The DNA of the United States is fiercely individualistic. What’s good for the individual precedes that of the collective body. This is followed by the natural selection of capitalism as the underlying economic system. Individualism and capitalism become allies in the creation of wealth. The accepted role of government becomes one of facilitating these two powerful ideas. But what happens when these two ideas don’t resolve issues of social injustice such as: slavery, lack of civil rights, and barriers to health care? When the government intervenes it does so at its own peril.
The Democrat’s health care reform ran right up against the genetics of the American republic. The American DNA says that private health insurance has a right to make profits; and that individuals without health care have all the opportunity needed to pull themselves up and earn the money required to provide for themselves and their families. It’s a classic bipolarity of privilege versus entitlement. The lines were drawn before the debate began.
Choose Between Continuous or Discontinuous Change
The Executive branch had a vision for health care reform that was outside of the box. It could see a future state that was not a straight-line projection from the current state. It saw a world where health insurance companies had to make room for an active government.
Although the Executive was swimming up stream (working on the wrong things according to DNA analysis) it didn’t have to lose its vision of a new tomorrow. But, it needed to implement the change unilaterally – something that is as unnatural for President’s as it is for most CEO’s.
Change comes in two forms: Continuous and Discontinuous. Continuous change is the idea of incrementalism. It’s the idea of clearly knowing who you are and then pushing the edges of the envelope to be better. The vast majority of change in government, business, and personal life is continuous. You set a goal and define a migration path to implement it.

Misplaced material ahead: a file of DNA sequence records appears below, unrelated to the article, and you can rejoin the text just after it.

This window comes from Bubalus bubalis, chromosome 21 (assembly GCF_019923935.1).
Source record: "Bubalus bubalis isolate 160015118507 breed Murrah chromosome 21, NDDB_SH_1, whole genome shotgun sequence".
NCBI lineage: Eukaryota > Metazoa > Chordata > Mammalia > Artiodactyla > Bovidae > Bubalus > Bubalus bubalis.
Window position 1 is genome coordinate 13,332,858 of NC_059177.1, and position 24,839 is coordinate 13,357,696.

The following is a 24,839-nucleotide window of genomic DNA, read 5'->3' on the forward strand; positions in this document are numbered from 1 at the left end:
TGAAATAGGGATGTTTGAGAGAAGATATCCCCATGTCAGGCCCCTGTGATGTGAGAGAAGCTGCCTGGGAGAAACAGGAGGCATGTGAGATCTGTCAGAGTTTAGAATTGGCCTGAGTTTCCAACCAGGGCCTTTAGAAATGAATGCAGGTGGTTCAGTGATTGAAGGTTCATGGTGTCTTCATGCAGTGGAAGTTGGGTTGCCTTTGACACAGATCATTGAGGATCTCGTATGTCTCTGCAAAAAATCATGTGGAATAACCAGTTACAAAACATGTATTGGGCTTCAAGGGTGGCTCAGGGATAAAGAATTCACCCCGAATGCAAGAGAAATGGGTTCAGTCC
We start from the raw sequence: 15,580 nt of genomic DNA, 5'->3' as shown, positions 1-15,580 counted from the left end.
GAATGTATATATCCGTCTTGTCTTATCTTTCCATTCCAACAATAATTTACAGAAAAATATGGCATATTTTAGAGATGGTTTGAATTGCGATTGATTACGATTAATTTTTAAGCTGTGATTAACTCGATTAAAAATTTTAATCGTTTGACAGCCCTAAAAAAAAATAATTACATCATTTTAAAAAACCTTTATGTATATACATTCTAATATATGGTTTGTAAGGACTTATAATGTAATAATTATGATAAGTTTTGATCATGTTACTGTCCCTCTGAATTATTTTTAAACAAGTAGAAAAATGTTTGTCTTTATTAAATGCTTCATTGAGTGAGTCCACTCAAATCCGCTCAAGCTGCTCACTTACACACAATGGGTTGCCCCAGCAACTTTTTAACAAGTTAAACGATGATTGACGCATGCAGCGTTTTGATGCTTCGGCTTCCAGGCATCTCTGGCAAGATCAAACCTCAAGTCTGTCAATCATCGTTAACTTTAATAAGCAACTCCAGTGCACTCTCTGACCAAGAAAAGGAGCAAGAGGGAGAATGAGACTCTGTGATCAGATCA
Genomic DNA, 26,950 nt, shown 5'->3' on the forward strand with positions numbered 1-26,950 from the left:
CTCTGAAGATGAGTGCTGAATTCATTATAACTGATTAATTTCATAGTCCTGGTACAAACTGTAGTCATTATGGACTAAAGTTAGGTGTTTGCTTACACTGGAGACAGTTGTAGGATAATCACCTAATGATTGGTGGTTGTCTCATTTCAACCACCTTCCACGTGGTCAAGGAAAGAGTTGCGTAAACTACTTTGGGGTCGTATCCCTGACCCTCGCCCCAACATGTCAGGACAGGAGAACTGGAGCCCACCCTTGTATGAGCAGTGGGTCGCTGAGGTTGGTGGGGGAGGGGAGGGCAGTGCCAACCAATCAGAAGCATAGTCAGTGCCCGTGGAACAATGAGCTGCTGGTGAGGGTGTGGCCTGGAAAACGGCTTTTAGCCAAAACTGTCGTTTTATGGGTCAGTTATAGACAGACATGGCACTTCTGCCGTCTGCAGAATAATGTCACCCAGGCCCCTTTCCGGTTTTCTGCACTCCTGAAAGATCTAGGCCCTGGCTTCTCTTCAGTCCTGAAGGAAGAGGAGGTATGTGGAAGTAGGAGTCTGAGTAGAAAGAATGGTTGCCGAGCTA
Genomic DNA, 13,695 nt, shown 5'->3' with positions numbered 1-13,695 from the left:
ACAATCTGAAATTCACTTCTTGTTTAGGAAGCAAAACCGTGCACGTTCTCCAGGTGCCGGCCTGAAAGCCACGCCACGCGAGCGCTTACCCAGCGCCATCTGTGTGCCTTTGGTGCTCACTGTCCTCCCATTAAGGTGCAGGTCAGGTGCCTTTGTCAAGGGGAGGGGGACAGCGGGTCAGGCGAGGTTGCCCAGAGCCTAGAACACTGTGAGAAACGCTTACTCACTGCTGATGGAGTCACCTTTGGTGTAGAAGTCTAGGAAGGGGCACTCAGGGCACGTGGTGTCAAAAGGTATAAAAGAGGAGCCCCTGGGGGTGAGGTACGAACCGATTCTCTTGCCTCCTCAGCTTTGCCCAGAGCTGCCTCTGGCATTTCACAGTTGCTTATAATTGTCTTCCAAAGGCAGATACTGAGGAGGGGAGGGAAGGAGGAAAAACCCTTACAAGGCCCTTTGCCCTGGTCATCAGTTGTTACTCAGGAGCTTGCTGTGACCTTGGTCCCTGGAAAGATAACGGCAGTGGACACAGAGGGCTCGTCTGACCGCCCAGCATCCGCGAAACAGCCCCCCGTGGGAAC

Discontinuous change is different. It’s a break with the past. Something is happening in the external world that cannot be combated by current state experiences and competencies. A rupture is required to get to the new place.
Usually when organizations die it’s because they did not adequately manage discontinuous change. Polaroid couldn’t handle the opportunity presented by digital photography. The legacy ATT&T now exists in name only. We all have to do taxes but nothing links the tools that we use to do them: pencil, adding machine, calculator, computer, and Turbo Tax. If you were making pencils 60 years ago you had to make a discontinuous change to get into the business of making adding machines. This had to be done with callous action and foresight to separate from the past. One foot in front of the other would not get the job done.
Why does it have to be callous; some might say tyrannical? It’s because everything goes against the secure worlds that people have built for themselves. There is not a step-by-step guide to get to the promised-land. The current world must either be broken or left behind. This takes a conviction that is counter to our culture of consensus building and participation.